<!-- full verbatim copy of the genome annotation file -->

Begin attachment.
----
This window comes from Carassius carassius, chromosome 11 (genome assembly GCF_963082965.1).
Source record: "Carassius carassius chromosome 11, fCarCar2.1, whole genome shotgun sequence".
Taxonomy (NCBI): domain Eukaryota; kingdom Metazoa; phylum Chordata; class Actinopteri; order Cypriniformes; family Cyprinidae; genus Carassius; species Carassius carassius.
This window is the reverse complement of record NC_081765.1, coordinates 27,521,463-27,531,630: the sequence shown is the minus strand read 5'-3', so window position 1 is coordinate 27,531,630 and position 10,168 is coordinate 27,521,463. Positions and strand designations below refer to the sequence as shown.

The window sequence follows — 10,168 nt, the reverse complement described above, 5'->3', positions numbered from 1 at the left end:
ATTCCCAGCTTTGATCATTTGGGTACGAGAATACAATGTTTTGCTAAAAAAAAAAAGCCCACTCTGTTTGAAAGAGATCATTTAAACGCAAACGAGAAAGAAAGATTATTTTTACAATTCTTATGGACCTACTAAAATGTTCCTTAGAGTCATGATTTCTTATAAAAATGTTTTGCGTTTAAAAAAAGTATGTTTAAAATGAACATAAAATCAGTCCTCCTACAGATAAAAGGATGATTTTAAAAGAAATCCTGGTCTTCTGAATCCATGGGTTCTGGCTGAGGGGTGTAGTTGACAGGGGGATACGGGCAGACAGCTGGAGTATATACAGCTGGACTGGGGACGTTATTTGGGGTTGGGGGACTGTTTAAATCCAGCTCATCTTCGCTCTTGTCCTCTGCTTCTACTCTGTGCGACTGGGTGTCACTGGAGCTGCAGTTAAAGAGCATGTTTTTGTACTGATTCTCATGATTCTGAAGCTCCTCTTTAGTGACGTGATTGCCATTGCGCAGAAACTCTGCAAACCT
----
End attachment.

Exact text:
This window comes from Carassius carassius, chromosome 11 (genome assembly GCF_963082965.1).
Source record: "Carassius carassius chromosome 11, fCarCar2.1, whole genome shotgun sequence".
Taxonomy (NCBI): domain Eukaryota; kingdom Metazoa; phylum Chordata; class Actinopteri; order Cypriniformes; family Cyprinidae; genus Carassius; species Carassius carassius.
This window is the reverse complement of record NC_081765.1, coordinates 27,521,463-27,531,630: the sequence shown is the minus strand read 5'-3', so window position 1 is coordinate 27,531,630 and position 10,168 is coordinate 27,521,463. Positions and strand designations below refer to the sequence as shown.

The window sequence follows — 10,168 nt, the reverse complement described above, 5'->3', positions numbered from 1 at the left end:
ATTCCCAGCTTTGATCATTTGGGTACGAGAATACAATGTTTTGCTAAAAAAAAAAAGCCCACTCTGTTTGAAAGAGATCATTTAAACGCAAACGAGAAAGAAAGATTATTTTTACAATTCTTATGGACCTACTAAAATGTTCCTTAGAGTCATGATTTCTTATAAAAATGTTTTGCGTTTAAAAAAAGTATGTTTAAAATGAACATAAAATCAGTCCTCCTACAGATAAAAGGATGATTTTAAAAGAAATCCTGGTCTTCTGAATCCATGGGTTCTGGCTGAGGGGTGTAGTTGACAGGGGGATACGGGCAGACAGCTGGAGTATATACAGCTGGACTGGGGACGTTATTTGGGGTTGGGGGACTGTTTAAATCCAGCTCATCTTCGCTCTTGTCCTCTGCTTCTACTCTGTGCGACTGGGTGTCACTGGAGCTGCAGTTAAAGAGCATGTTTTTGTACTGATTCTCATGATTCTGAAGCTCCTCTTTAGTGACGTGATTGCCATTGCGCAGAAACTCTGCAAACCT